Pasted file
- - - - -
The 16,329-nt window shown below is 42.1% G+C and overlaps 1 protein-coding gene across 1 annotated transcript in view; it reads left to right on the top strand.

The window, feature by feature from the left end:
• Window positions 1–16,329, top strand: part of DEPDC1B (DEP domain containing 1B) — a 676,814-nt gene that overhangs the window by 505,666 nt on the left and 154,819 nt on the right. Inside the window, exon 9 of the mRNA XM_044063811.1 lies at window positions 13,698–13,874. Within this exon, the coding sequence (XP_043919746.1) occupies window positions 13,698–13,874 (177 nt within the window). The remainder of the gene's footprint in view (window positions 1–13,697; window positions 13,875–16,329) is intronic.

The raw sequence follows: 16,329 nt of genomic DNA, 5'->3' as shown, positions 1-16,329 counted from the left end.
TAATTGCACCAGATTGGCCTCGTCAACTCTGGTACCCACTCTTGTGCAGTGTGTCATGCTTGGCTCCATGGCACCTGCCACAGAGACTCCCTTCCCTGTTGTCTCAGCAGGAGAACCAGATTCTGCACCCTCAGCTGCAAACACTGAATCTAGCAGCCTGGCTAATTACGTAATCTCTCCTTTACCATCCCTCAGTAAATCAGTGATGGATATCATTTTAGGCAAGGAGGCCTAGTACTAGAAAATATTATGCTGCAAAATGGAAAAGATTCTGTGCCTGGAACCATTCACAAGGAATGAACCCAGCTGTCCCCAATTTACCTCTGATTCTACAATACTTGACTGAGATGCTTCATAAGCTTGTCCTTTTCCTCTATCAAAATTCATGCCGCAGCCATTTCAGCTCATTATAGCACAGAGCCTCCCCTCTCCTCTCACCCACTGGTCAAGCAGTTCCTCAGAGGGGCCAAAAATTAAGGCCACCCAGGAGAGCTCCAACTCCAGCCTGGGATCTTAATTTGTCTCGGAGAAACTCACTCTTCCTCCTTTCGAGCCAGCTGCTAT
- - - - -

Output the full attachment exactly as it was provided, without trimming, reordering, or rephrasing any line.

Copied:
The 16,329-nt window shown below is 42.1% G+C and overlaps 1 protein-coding gene across 1 annotated transcript in view; it reads left to right on the top strand.

The window, feature by feature from the left end:
• Window positions 1–16,329, top strand: part of DEPDC1B (DEP domain containing 1B) — a 676,814-nt gene that overhangs the window by 505,666 nt on the left and 154,819 nt on the right. Inside the window, exon 9 of the mRNA XM_044063811.1 lies at window positions 13,698–13,874. Within this exon, the coding sequence (XP_043919746.1) occupies window positions 13,698–13,874 (177 nt within the window). The remainder of the gene's footprint in view (window positions 1–13,697; window positions 13,875–16,329) is intronic.

The raw sequence follows: 16,329 nt of genomic DNA, 5'->3' as shown, positions 1-16,329 counted from the left end.
TAATTGCACCAGATTGGCCTCGTCAACTCTGGTACCCACTCTTGTGCAGTGTGTCATGCTTGGCTCCATGGCACCTGCCACAGAGACTCCCTTCCCTGTTGTCTCAGCAGGAGAACCAGATTCTGCACCCTCAGCTGCAAACACTGAATCTAGCAGCCTGGCTAATTACGTAATCTCTCCTTTACCATCCCTCAGTAAATCAGTGATGGATATCATTTTAGGCAAGGAGGCCTAGTACTAGAAAATATTATGCTGCAAAATGGAAAAGATTCTGTGCCTGGAACCATTCACAAGGAATGAACCCAGCTGTCCCCAATTTACCTCTGATTCTACAATACTTGACTGAGATGCTTCATAAGCTTGTCCTTTTCCTCTATCAAAATTCATGCCGCAGCCATTTCAGCTCATTATAGCACAGAGCCTCCCCTCTCCTCTCACCCACTGGTCAAGCAGTTCCTCAGAGGGGCCAAAAATTAAGGCCACCCAGGAGAGCTCCAACTCCAGCCTGGGATCTTAATTTGTCTCGGAGAAACTCACTCTTCCTCCTTTCGAGCCAGCTGCTAT